its natural tendency; for we have shown that tendency in all cases to be
favorable to piety. Other more powerful causes, therefore, must have
operated to counteract the natural influence of scientific truth in those
cases where men eminent for science have spurned away from them the
authority of religion. Among these causes, the pride of knowledge is one
of the most powerful; and before the mind has attained to very profound
views of science, this pride does often exert a most disastrous influence
upon a man's religious feelings.

He is looked up to as an oracle on other subjects, and why should he not
be equally wise concerning religion? It is natural for him to feel
desirous, in such circumstances, of rising above all vulgar and
superstitious views, and of convincing his fellow-men that he has made as
great discoveries in religion as in science. He, therefore, calls in
question the prevailing religious opinions. Having once taken his stand
against the truth, pride does not allow him to recede, and he endeavors to
convert scientific truth into weapons against religion. And this
perversion produces the impression, with those not familiar with its
natural tendency, that science fosters scepticism.

Another cause of this scepticism is a superficial acquaintance with the
religious bearings of scientific truth. It is one thing to master the
principles of science in an abstract form, and quite a different thing to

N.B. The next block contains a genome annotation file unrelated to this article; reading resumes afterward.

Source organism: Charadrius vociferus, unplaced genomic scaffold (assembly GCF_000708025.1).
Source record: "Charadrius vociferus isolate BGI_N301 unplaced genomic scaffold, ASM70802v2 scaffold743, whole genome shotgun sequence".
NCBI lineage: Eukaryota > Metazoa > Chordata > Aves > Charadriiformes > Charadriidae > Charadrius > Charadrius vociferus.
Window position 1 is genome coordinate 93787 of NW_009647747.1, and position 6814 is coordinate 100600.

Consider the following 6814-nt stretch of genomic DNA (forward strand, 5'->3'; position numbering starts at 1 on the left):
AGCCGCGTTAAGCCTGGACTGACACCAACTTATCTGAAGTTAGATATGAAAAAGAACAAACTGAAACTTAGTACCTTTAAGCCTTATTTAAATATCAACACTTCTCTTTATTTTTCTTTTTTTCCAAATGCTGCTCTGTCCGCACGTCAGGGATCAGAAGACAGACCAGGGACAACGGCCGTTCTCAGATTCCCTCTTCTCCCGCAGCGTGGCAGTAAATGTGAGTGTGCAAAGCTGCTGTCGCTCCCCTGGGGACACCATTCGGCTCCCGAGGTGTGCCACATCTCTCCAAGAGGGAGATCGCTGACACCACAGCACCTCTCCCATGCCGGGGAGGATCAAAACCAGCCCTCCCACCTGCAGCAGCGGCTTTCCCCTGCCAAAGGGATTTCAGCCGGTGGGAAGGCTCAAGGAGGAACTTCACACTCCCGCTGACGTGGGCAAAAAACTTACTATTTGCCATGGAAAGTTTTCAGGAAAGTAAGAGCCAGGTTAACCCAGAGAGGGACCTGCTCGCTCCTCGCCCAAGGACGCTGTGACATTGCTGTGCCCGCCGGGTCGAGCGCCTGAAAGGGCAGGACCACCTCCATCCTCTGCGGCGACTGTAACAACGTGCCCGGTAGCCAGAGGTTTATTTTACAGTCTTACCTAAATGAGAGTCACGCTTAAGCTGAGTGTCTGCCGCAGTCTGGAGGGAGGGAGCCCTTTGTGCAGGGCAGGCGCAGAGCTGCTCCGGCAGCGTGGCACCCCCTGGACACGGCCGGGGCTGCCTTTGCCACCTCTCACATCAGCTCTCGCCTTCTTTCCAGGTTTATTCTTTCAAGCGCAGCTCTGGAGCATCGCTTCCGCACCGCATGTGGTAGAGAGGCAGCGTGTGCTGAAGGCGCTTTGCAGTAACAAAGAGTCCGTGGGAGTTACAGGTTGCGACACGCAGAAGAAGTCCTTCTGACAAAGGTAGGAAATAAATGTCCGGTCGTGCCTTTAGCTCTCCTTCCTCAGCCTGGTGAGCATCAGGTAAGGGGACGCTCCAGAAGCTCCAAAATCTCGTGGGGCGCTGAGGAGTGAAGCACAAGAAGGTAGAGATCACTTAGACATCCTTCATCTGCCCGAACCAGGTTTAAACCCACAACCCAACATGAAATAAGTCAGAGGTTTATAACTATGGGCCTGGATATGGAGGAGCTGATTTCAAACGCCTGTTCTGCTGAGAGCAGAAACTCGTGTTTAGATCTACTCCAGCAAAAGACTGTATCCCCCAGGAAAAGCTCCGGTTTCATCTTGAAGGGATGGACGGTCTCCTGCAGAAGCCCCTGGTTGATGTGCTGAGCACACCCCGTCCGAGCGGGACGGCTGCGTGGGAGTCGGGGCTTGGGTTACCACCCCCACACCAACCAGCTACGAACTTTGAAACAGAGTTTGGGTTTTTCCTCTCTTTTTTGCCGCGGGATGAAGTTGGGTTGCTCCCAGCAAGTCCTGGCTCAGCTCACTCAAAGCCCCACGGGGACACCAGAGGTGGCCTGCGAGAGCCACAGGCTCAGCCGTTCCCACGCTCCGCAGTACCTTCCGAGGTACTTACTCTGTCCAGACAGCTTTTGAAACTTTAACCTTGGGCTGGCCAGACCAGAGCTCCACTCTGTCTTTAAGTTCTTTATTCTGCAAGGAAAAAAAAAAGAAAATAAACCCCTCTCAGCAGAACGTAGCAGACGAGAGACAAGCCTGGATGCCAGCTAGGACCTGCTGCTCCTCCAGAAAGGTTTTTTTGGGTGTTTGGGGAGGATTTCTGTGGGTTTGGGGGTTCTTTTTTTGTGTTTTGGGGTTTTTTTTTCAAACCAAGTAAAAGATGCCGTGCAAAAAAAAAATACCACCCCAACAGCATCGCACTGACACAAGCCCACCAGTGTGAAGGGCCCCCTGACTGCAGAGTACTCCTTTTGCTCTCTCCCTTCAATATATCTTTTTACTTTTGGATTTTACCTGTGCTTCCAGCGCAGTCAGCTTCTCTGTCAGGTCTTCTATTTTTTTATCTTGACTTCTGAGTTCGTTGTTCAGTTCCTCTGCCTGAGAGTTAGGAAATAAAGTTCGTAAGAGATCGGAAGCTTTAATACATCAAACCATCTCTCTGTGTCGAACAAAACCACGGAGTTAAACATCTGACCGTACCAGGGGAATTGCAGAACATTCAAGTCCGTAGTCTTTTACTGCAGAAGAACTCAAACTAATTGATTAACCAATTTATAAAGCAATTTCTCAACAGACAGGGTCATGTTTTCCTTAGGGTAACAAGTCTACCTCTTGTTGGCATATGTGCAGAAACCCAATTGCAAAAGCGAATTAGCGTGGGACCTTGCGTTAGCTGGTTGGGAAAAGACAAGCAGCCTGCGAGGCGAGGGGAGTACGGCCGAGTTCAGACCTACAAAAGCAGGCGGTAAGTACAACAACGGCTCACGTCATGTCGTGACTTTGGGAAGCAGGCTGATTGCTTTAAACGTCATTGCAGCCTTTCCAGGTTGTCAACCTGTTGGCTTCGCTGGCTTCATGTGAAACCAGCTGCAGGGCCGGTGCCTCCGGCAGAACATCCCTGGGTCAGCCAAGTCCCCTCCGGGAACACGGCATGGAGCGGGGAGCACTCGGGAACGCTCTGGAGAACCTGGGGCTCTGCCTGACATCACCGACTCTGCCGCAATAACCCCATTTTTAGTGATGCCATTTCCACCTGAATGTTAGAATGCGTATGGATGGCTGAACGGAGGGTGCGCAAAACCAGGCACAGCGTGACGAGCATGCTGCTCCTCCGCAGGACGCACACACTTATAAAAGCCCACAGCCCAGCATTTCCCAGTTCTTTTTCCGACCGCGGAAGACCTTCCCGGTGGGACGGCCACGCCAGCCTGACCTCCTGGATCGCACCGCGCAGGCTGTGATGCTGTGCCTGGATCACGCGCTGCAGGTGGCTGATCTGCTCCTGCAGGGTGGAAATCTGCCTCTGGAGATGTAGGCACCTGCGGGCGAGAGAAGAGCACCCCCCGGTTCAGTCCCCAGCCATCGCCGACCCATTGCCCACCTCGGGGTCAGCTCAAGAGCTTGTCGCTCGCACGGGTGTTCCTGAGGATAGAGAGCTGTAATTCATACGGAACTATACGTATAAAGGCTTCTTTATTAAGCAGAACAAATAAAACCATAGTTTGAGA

understand their religious bearings. Moral reasoning is so different from
physical and mathematical, that often a mind which is a prodigy for the
latter, is a mere Lilliput in the former. And yet that mind may fancy
itself as profound in the one as in the other, and may, therefore, be as
tenacious of its errors in religion as of its demonstrated verities in

In the following extract it will be seen that Dr. Chalmers imputes the
religious scepticism connected with science chiefly to a superficial
acquaintance with science. His remarks may seem unreasonably severe and
sweeping; nevertheless, they deserve consideration. And they accord with
the idea of Lord Bacon, who says, "A smattering of philosophy leads to
atheism; whereas a thorough acquaintance with it brings him back again to
religion." "We have heard," Dr. Chalmers remarks, "that the study of
natural science disposes to infidelity. But we feel persuaded that this is
a danger associated only with a slight and partial, never with a deep,
and adequate, and comprehensive, view of its principles. It is very
possible that the conjunction between science and scepticism may at
present be more frequently realized than in former days; but this is only
because, in spite of all that is alleged about this our more enlightened
day and more enlightened public, our science is neither so deeply founded,
nor of such firm and thorough staple, as it was wont to be. We have lost
in depth what we have gained in diffusion; having neither the massive
erudition, nor the gigantic scholarship, nor the profound and well-laid
philosophy of a period that has now gone by; and it is to this that
Infidelity stands indebted for her triumphs among the scoffers and
superficialists of a half-learned generation." - _Chalmers's Works_, vol.
vii. p. 262.

Briefly, but nobly, has Sir John Herschel vindicated science from the
charge of sceptical tendencies. "Nothing can be more unfounded than the
objection which has been taken _in limine_ by persons, well meaning,
perhaps, certainly of narrow minds, against the study of natural
philosophy, and, indeed, against all science, that it fosters in its